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Primary Research Methods v/s Secondary Research Methods

There are two kinds of research when it comes to marketing: primary and secondary. Primary or secondary marketing decides the course of action for the future that helps businesses reach their desired target audience and convert them into customers.

Here we will see the difference between the two so that you can choose accordingly for your business.

Primary Research

  • Primary research is done in-house by an organization or by hired marketing professionals. Primary research helps gather information directly from the source, i.e. your target audience.
  • Primary research involves collecting data first hand through interviews, questionnaires, surveys, analysis of competitor websites, research on target groups, etc.
  • Primary research usually has two goals – to explore the market and identify issues and troubleshooting those issues. Exploring the market involves long interactions with an individual or a specific group. The interviews cover topics broadly. The troubleshooting problem is the second stage which involves more formal and structured interviews with specific groups or individuals.
  • Primary research is usually more expensive because it involves conducting large-scale surveys and interviews to determine and target the right audience.
  • Primary research is also time-consuming since accumulating data from so many sources, arranging them, and then analyzing them takes a huge amount of time.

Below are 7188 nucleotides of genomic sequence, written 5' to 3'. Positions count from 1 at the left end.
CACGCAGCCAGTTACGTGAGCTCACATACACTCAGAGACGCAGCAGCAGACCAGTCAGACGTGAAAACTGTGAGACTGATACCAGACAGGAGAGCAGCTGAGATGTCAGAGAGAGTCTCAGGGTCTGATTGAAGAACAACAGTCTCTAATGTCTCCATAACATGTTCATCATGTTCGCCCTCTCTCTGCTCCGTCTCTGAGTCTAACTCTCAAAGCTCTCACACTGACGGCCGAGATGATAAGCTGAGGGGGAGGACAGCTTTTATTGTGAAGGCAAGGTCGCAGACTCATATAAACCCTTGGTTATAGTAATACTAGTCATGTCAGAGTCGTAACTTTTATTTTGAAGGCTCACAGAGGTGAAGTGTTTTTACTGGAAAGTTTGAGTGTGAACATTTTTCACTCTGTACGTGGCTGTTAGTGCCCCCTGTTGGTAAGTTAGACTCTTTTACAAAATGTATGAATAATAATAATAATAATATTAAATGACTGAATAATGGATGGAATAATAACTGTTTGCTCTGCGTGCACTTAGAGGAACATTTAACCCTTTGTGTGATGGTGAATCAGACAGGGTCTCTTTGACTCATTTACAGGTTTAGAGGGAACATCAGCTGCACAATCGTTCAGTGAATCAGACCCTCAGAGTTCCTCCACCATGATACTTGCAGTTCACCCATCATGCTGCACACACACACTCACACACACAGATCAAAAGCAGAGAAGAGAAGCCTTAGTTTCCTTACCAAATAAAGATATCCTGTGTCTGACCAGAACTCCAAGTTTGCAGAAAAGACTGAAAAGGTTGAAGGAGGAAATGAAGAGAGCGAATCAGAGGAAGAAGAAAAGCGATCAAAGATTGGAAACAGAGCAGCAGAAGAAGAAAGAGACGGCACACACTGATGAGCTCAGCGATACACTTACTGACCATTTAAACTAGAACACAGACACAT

• Accumulating and analysing primary data necessitates the hiring of a professional for accurate results.

Second Research

Secondary research is the analysis of data gathered by other institutions. Published annual reports, Government reports, etc serve as a source of secondary data.

  • Data for the secondary research is available on web portals, trade and business magazines, publications, reports by government agencies, etc. While most data is available for free, some may require permission to access but the costs are usually reasonable.
  • Secondary research may not get you all the information you need but it is cost-effective and is often the preferred route for many emerging businesses. Since the mammoth task of collecting data is already done, secondary data does not cost much.
  • Since data is already collected and ready for use, secondary research is also available in a shorter time.
  • Secondary data may not necessitate the hiring of a professional if there is a person who has some knowledge of marketing in-house. This is also because collected and published data is analysed many times by many people.

While primary research is clearly the better choice, keeping in mind your needs and expenses, you may choose whatever you feel is best for your business.

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